Updated: Sep 18, 2020
One day, after you die, after an acceptable period of time has elapsed, someone will sell your sewing chest at a garage sale, known in France as a “vide-grenier”, including its content, save grand-mother's scissors and silver thimble. The chest might contain colorful spools of thread, a quaint candy box with a variety of spare buttons, a wooden darning egg pierced with tiny holes, a battery of pins and needles, a travel sewing kit, colorful ribbons salvaged from packages, yarn, fabric remnants, unwanted shoulder pads, stray buttons thrown about with the intent of sewing them back on the defective shirt or blouse. A multitude of sewing notions, cohabiting silently in the darkness for a lifetime, until brought back to life by slender ghostly hands looking for a needle, some thread and a thimble, which is all one ever needs from a sewing chest.
Her mother's sewing chest was an accordion-style, 3-tier, fold-out wooden chest. Her refined mother had loved the “Danish-Modern” period style long before it had been given a name and acquired the chest shortly after her marriage. The purchase would have likely been made in her husband's absence. In the 50s, women sewed and mended clothes. Youthful marriages, poor beginnings, hardship made sure of it. Her mother collected the family socks that needed darning and stored them in the deepest part of the chest. She kept a mental note of the dozens of toe holes in the socks, then one day, as if the number of holes had reached a point of no return in her mind, she would walk briskly to where the chest stood in the tight living room of the apartment, as if under a spell, her slippers smacking the linoleum floor, and grabbing the chest by the handle, wrestling it by the chair next to the curtained window flooded in sunlight, she would busy herself with her mending, focused and unreachable.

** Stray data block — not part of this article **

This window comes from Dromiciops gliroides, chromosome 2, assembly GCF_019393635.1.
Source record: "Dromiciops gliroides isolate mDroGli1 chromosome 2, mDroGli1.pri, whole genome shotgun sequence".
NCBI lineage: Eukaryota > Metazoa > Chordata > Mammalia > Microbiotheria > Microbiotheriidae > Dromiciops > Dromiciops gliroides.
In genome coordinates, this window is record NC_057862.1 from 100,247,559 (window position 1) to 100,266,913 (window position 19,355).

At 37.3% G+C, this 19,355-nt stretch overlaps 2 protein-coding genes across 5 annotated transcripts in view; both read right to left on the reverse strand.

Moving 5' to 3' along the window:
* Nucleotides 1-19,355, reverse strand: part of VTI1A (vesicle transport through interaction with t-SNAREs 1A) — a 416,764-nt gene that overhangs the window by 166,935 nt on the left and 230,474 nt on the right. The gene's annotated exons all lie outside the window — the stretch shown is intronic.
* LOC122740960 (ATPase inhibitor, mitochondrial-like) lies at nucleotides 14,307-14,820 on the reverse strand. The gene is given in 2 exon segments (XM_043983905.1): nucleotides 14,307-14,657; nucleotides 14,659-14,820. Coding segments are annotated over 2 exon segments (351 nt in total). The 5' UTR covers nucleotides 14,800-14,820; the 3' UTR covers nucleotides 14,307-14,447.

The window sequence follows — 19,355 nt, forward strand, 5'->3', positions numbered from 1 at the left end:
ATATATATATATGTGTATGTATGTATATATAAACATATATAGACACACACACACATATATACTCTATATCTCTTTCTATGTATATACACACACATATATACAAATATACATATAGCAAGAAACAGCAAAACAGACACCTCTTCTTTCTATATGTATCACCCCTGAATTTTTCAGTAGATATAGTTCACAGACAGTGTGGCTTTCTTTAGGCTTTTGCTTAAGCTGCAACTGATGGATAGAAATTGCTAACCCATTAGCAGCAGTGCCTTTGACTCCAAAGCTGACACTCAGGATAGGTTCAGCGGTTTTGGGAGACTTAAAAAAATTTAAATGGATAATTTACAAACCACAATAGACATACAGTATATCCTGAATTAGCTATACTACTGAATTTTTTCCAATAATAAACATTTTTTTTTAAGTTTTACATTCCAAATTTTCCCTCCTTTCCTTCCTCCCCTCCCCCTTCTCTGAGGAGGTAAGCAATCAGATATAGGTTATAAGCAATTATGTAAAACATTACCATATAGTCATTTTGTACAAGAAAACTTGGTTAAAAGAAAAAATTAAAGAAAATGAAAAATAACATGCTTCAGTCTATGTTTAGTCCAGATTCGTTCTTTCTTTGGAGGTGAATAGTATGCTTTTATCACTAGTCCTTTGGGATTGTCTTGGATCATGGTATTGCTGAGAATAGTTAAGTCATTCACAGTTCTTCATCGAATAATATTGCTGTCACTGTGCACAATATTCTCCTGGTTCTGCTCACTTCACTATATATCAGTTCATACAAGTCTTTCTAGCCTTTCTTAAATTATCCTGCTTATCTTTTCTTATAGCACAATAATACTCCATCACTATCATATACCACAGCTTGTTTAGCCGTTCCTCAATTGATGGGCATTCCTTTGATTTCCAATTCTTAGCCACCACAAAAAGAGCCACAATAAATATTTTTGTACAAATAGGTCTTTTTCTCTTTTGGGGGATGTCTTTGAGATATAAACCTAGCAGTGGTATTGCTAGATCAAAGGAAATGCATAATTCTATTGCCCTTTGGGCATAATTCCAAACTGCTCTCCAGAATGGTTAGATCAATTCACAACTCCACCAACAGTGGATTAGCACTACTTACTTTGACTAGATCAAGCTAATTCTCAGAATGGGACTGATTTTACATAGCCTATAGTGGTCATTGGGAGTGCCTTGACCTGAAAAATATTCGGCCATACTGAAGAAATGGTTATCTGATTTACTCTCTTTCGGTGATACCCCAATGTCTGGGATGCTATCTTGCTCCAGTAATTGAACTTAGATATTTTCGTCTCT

As a little girl, C. was mesmerized by the way her mother moved about the house in quick and sudden bursts. She was listening to her comings and goings in the morning as she busied herself with domestic tasks, opening and closing windows, dishes clinking and clanking in the miniature kitchen, brooms swung nervously back and forth on the floor. The sounds of the house were comforting to C. The smells that emanated from the kitchen would make her feel loved, cared for and safe. Somehow, as little as she was, she knew that these sounds and these odors mattered. She did not know yet that much later in life, unsummoned, they would resurface in her mind as if they had never left her.
After her mother’s death many years later, in another house, a bigger house, the sewing chest stood exactly where her mother had left it, never touching it again. Under the painting of the wild flowers her mother had painted following a trip to the Roussillon. By then, the contents had been altered by the women who had come and gone about the house. It was no longer her mother’s chest. Order had given way to chaos. Remembrance to oblivion.
All they needed was a needle, some thread and a thimble which is all one ever needs from a sewing chest.